Re: Why nil


(Ken D'Ambrosio) #1

Hello, let's look at an example

class A
attr_accessor :a

def initialize(a)
@a = a
end

def method1(val)
a = val
end

def method2(val)
a = a + val
end
end

a = A.new(1)
a.method1(2) #=> 3
a.method2(2) #=> undefined method `+' for nil:NilClass

Why the second a is nil?

NOTE: I am not a programmer; I just dabble. But, unless I miss my mark,
the "a" being used in the initialization isn't available elsewhere in
the class. So, when you say
a = a + val
you are, in essence, saying
undefinedvariable = undefinedvariable + val
Which is a non-starter.
Let's check:
[1] pry(main)> class Foo
[1] pry(main)* def initialize(a)
[1] pry(main)* @a = a
[1] pry(main)* end
[1] pry(main)* def method1()
[1] pry(main)* puts a
[1] pry(main)* end
[1] pry(main)* end
=> :method1
[2] pry(main)> bar = foo.new(5)
NameError: undefined local variable or method `foo' for main:Object
from (pry):9:in `__pry__'
[3] pry(main)> bar = Foo.new(5)
=> #<Foo:0x000055916a3fc220 @a=5>
[4] pry(main)> bar.method1
NameError: undefined local variable or method `a' for
#<Foo:0x000055916a3fc220 @a=5>
Did you mean? @a
from (pry):6:in `method1'

The fact that (if I had used attr_accessor) ":a" can be accessible as
foo.a is simply a nicety of attr_accessor; it doesn't reflect what's
going on in the class, itself.

I'm sure, if I'm mistaken, someone will show me the error of my ways,

-Ken

···

On 2018-07-04 08:06, dade wrote:

dade.

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(Matthew Kerwin) #2

Hello, let's look at an example

class A
  attr_accessor :a

  def initialize(a)
    @a = a
  end

  def method1(val)
    a = val
  end

  def method2(val)
    a = a + val
  end
end

a = A.new(1)
a.method1(2) #=> 3
a.method2(2) #=> undefined method `+' for nil:NilClass

Why the second a is nil?

NOTE: I am not a programmer; I just dabble. But, unless I miss my mark, the "a" being used in the initialization isn't available elsewhere in the class. So, when you say
a = a + val
you are, in essence, saying
undefinedvariable = undefinedvariable + val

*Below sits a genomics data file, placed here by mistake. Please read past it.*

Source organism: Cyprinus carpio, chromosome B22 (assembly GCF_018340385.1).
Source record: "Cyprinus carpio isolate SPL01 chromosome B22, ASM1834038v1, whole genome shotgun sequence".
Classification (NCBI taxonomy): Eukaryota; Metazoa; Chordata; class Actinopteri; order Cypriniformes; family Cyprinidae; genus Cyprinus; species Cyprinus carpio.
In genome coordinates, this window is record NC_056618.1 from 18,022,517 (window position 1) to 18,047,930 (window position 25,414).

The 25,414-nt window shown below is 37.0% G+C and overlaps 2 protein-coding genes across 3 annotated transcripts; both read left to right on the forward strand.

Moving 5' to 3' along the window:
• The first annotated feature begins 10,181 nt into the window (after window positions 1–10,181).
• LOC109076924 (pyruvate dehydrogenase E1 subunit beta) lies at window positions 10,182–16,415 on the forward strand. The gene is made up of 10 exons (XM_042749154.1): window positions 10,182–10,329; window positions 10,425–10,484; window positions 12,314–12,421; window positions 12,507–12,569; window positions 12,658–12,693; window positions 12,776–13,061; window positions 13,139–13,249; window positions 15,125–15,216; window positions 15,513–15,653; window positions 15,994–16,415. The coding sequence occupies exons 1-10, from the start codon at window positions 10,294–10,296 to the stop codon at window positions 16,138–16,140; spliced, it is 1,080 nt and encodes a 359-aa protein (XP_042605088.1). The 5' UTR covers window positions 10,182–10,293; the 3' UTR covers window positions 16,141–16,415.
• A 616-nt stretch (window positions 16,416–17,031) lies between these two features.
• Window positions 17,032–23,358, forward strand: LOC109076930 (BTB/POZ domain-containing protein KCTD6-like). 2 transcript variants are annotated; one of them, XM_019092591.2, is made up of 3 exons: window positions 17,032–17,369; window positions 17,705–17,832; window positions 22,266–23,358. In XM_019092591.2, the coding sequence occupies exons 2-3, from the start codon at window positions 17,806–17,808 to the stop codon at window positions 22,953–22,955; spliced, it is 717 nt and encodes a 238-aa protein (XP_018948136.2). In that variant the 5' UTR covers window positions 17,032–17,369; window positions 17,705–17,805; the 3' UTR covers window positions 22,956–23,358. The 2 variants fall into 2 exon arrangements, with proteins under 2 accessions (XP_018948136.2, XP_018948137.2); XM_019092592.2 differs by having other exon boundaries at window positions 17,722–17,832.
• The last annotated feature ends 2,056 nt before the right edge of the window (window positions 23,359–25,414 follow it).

Two things:

1. there's no such thing as an undefined variable to the left of an
assignment. `a =` explicitly defines the variable `a`

2. by the time the interpreter gets to the second `a` it *is* defined,
because of the `a =` that immediately precedes it. However it's not
*initialised* yet.

Which is a non-starter.

[snip]

The fact that (if I had used attr_accessor) ":a" can be accessible as foo.a is simply a nicety of attr_accessor; it doesn't reflect what's going on in the class, itself.

Third thing:

3. the `attr_accessor :a` has defined `#.a` and `#.a=` methods,
however in this code neither of them are being called because Ruby
biases towards local variables; so `a =` will always define/assign to
a local variable, and any bare `a` (i.e. with no receiver nor
parentheses) that comes after it will always use that local variable.

These would work as (presumably?) intended:

~~~ruby
  def method1(val)
    self.a = val
  end

  def method2(val)
    self.a = self.a + val
    # OR:
    #self.a = a() + val
  end

···

On Mon, 3 Dec 2018 at 14:47, Ken D'Ambrosio <ken@jots.org> wrote:

On 2018-07-04 08:06, dade wrote:

~~~

I'm sure, if I'm mistaken, someone will show me the error of my ways,

-Ken

dade.

Not mistaken, just glossing some of the finesse.

Cheers
--
  Matthew Kerwin
  https://matthew.kerwin.net.au/